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5/2/2013 9:15:02 PM
Posted: 3 years ago
This is fascinating. I've always regretted not being able to fit a class on neurology into my schedule; it's definitely my favorite aspect of animal biology. Psychologists, in my mind, are filling the void of our collective ignorance with a unsorted mixture of credible research and outright cargo cult science until the neurologists are able to break everything down at the physiological level. This is similar to the way that current theories in physics explain things on certain levels and can make accurate predictions within such parameters without giving us the 'whole picture.' I very much look forward to further advances in the field of neurology, more than just about anything else.
"The Collectivist experiment is thoroughly suited (in appearance at least) to the Capitalist society which it proposes to replace. It works with the existing machinery of Capitalism, talks and thinks in the existing terms of Capitalism, appeals to just those appetites which Capitalism has aroused, and ridicules as fantastic and unheard-of just those things in society the memory of which Capitalism has killed among men wherever the blight of it has spread."
- Hilaire Belloc -
Wnope
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5/3/2013 3:38:16 PM
Posted: 3 years ago
At 5/2/2013 9:15:02 PM, Skepsikyma wrote:
This is fascinating. I've always regretted not being able to fit a class on neurology into my schedule; it's definitely my favorite aspect of animal biology. Psychologists, in my mind, are filling the void of our collective ignorance with a unsorted mixture of credible research and outright cargo cult science until the neurologists are able to break everything down at the physiological level. This is similar to the way that current theories in physics explain things on certain levels and can make accurate predictions within such parameters without giving us the 'whole picture.' I very much look forward to further advances in the field of neurology, more than just about anything else.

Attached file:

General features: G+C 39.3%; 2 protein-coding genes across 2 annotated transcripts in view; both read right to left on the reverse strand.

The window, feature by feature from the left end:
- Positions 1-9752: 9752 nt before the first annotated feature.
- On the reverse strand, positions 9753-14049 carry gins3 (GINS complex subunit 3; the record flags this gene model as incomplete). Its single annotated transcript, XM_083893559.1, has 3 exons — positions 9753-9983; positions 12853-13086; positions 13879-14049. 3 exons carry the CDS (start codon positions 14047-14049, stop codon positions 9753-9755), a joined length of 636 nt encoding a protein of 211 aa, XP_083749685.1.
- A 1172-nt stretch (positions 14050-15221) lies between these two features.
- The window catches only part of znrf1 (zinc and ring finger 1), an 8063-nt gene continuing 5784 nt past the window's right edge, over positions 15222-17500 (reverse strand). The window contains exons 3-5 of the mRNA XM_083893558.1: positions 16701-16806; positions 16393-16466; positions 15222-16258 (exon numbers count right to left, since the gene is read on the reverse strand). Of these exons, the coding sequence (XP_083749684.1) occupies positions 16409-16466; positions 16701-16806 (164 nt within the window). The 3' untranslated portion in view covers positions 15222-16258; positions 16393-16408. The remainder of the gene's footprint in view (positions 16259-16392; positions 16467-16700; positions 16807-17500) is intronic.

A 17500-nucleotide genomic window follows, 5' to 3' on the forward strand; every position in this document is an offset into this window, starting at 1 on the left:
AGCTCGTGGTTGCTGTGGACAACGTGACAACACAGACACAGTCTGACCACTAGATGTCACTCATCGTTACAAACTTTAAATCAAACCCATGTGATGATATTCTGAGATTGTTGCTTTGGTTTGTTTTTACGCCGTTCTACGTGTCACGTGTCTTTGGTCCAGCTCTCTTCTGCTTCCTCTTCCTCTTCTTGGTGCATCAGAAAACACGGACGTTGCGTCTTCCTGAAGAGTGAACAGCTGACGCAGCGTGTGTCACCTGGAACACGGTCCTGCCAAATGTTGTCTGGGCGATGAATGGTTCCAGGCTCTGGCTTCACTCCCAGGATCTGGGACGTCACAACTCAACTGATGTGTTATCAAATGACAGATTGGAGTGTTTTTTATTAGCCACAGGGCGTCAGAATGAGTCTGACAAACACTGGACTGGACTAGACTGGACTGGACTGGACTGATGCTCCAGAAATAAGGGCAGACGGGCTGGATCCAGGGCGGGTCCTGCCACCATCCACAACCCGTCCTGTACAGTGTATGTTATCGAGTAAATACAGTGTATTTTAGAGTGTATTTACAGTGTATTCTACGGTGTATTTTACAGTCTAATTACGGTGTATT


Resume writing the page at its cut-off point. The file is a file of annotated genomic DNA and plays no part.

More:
Yeah, though I must say the psychologists (technically sociologists) have gotten their sh!t together with Affect Control Theory. Empirically predicts how people will form impressions in given social situations. Can plot emotions, moods, roles (i.e. student/wife/latina), and concepts on the same three dimensional space (x axis= how good or bad the thing is, y axis= how strong/dominant or weak, z axis= how active or quiet). You can literally explain two thirds of the variance in how people rate (using the three measures) concepts using specific quadratic equations.

Turns out there's extreme stability within cultures and a fair amount of stability between cultures. You can even compare cultures because the measurements are indigenous. You go to a new country, have them choose what adjectives/adverbs from their language are used as measurements (say, a scale from "sweet to sour" or "manipulative to passive), and then with cluster analysis determine after the fact whether there are two, three, four, or no variables which best explain them. So, far nearly every culture fits the good/bad, dominant/weak, lively/quiet.

The predictive abilities literally creep me out.

However, something kept bothering me. I eventually figured it out: "How does affect theory explain why murder rates go up when it's hot outside?"